The use of synthetic sub-urethral slings in the treatment of female stress urinary incontinence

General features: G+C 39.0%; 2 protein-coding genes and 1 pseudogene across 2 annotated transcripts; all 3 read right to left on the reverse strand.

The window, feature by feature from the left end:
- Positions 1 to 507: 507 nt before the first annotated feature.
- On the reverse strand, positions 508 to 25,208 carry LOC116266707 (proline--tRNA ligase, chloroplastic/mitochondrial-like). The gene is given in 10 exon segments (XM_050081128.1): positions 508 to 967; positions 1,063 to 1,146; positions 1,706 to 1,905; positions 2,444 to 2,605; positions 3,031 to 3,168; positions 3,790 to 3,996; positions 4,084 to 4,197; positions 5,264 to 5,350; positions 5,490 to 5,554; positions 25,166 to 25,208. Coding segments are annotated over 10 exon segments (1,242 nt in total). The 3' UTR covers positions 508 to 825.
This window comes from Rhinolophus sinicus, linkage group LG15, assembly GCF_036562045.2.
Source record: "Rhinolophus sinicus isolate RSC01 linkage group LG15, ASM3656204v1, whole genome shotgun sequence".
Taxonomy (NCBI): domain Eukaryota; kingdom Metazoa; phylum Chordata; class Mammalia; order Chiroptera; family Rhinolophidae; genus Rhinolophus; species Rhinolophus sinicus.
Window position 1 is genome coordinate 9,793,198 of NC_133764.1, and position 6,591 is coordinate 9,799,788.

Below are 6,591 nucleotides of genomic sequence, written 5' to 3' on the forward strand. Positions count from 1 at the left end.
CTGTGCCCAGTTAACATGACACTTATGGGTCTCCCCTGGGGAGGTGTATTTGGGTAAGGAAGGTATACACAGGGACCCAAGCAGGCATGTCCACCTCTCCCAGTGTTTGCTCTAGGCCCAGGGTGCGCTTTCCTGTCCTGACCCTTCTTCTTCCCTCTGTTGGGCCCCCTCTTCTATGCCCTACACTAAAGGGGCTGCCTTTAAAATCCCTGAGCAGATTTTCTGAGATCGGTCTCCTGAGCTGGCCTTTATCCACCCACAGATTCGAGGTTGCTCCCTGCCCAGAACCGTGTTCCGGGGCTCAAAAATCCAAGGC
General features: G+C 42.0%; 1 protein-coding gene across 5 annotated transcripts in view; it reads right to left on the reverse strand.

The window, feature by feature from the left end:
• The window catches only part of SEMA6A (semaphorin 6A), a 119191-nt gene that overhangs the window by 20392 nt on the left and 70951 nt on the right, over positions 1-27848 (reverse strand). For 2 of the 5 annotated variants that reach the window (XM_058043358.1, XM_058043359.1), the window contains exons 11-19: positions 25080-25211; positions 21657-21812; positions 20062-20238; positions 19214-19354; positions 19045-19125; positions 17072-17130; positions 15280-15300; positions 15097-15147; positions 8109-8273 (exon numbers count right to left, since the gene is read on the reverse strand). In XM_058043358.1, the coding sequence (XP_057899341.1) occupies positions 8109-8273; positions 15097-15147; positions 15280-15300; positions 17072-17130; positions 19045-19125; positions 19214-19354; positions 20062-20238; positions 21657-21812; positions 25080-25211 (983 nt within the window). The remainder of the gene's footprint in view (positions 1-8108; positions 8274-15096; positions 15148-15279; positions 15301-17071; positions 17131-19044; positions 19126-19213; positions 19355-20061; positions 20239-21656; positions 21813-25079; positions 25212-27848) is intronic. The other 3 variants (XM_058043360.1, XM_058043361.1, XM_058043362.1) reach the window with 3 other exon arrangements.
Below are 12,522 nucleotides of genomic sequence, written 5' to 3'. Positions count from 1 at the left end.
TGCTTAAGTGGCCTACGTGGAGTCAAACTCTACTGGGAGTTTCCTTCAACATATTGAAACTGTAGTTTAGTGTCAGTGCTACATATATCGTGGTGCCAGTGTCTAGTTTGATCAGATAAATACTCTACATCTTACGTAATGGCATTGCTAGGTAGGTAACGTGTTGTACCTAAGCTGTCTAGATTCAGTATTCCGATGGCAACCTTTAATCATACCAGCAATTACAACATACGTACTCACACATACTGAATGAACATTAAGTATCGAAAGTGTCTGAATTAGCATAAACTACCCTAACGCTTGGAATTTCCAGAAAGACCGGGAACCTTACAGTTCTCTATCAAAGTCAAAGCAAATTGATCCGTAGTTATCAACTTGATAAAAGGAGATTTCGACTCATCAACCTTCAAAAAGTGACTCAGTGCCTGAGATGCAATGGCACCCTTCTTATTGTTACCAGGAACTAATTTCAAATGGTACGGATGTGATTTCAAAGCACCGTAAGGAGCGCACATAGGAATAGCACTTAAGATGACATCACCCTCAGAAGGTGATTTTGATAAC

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We set out to review the existing literature regarding the use of synthetic suburethral sling products for the treatment of female stress urinary incontinence. Products currently implanted are examined and scrutinized, and evidence regarding their efficacy and complication rates is noted. Additionally, specifics of presently utilized synthetic materials, including construction method and biocompatibility, are explored and directly correlated to currently marketed products. This investigation was undertaken with the use of the Medline database. Studies pertaining to synthetic or surgical mesh, as well as each specific suburethral sling product, are included. Our findings and ultimately our recommendations stem from the preponderance of evidence supporting the continued use of knitted, macroporous polypropelene mesh slings. Several existing marketed products detailed in the study fit this description. Specific reference is made to recent reports of vaginal erosions and deep space infections related to several specific products. A cautionary note is also made regarding the implantation of transobturator sling products currently marketed without the necessary pre-market testing, potentially placing the public at risk. From the currently available literature on biomaterials, it seems clear that knitted macroporous polypropylene is the material of choice for suburethral implantation. With respect to the means and techniques by which these mesh materials are suburethrally implanted, the surgeon's choice often dictates which method is used, but recent experience has demonstrated that the transobturator approach can be equally as effective as the traditional tension-free vaginal tape, with less-associated morbidity. Ongoing randomized controlled trials will further clarify and distinguish between methods.
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